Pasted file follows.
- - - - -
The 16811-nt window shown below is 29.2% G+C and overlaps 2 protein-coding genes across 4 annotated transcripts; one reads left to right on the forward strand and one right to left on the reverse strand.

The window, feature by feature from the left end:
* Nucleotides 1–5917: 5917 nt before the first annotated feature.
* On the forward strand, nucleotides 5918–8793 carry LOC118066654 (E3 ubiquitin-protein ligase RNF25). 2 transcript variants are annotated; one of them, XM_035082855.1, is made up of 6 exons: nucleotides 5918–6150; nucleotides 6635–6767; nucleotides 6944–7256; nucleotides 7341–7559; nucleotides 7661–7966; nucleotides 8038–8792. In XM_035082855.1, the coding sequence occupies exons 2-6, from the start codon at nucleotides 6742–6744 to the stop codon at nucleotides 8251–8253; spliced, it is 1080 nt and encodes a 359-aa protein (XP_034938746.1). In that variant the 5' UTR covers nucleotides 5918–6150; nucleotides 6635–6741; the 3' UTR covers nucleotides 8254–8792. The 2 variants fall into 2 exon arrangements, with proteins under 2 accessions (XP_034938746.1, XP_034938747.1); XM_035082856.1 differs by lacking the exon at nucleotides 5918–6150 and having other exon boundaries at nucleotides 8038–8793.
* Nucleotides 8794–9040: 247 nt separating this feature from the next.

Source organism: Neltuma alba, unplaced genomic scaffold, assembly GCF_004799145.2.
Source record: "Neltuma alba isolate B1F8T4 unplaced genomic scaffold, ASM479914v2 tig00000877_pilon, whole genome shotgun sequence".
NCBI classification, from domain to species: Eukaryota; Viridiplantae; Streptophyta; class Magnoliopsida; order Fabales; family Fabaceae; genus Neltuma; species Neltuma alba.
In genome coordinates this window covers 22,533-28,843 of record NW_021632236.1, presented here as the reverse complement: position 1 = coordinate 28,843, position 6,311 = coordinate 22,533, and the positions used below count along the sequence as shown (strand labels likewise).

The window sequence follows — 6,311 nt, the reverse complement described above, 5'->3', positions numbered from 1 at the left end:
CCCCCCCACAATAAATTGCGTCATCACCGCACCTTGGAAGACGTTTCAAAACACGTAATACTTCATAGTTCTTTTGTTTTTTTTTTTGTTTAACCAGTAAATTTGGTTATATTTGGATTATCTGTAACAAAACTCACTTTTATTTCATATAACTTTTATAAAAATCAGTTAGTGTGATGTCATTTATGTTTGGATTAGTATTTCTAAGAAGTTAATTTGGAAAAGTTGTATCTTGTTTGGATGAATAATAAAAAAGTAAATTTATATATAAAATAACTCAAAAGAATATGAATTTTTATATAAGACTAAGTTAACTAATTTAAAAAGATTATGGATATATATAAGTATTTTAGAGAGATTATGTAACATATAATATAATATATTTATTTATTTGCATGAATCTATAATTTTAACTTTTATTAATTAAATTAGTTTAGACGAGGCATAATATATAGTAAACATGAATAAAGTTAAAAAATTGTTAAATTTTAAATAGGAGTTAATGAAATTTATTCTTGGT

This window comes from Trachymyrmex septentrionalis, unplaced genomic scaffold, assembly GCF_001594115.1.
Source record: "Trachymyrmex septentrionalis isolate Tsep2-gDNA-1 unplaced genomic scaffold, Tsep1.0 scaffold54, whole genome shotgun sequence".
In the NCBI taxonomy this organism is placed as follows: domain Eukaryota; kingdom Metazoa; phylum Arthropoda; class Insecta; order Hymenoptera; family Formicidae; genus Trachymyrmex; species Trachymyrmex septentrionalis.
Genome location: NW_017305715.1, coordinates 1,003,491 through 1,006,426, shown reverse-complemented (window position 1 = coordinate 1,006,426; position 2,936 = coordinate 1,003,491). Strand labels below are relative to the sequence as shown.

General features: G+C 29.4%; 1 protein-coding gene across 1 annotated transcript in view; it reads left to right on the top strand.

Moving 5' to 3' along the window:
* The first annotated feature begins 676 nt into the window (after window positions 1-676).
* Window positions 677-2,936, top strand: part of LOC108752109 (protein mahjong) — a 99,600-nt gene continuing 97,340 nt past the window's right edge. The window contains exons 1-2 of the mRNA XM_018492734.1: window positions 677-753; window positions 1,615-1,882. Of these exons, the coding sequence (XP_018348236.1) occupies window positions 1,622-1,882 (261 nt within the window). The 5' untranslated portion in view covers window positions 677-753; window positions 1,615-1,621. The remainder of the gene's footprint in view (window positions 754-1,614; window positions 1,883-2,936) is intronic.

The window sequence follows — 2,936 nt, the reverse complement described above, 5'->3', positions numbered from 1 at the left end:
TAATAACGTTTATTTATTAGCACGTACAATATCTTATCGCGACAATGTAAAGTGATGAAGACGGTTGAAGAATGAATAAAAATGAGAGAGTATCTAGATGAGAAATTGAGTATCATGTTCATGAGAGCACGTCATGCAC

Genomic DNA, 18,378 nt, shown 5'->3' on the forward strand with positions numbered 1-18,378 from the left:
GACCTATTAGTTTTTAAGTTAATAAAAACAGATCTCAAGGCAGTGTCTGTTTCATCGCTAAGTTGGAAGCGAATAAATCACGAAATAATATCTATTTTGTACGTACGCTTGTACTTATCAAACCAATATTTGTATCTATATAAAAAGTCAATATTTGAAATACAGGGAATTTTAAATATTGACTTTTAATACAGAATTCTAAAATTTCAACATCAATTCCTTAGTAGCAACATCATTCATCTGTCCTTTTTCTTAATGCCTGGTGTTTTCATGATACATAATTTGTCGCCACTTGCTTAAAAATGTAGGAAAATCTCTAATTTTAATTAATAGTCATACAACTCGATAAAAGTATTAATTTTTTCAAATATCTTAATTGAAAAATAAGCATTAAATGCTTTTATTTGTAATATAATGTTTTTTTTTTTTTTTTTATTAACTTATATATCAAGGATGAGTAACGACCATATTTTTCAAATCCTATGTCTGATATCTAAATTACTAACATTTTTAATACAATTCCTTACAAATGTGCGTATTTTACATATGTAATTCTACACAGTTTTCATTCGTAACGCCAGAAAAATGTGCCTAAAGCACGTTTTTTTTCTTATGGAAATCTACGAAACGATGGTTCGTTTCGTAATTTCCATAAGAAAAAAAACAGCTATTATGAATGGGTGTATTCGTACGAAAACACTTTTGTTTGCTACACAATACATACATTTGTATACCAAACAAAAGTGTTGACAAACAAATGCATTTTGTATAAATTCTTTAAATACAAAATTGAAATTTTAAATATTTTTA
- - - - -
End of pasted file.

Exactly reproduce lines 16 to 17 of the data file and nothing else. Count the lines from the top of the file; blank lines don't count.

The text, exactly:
General features: G+C 29.4%; 1 protein-coding gene across 1 annotated transcript in view; it reads left to right on the top strand.

Moving 5' to 3' along the window: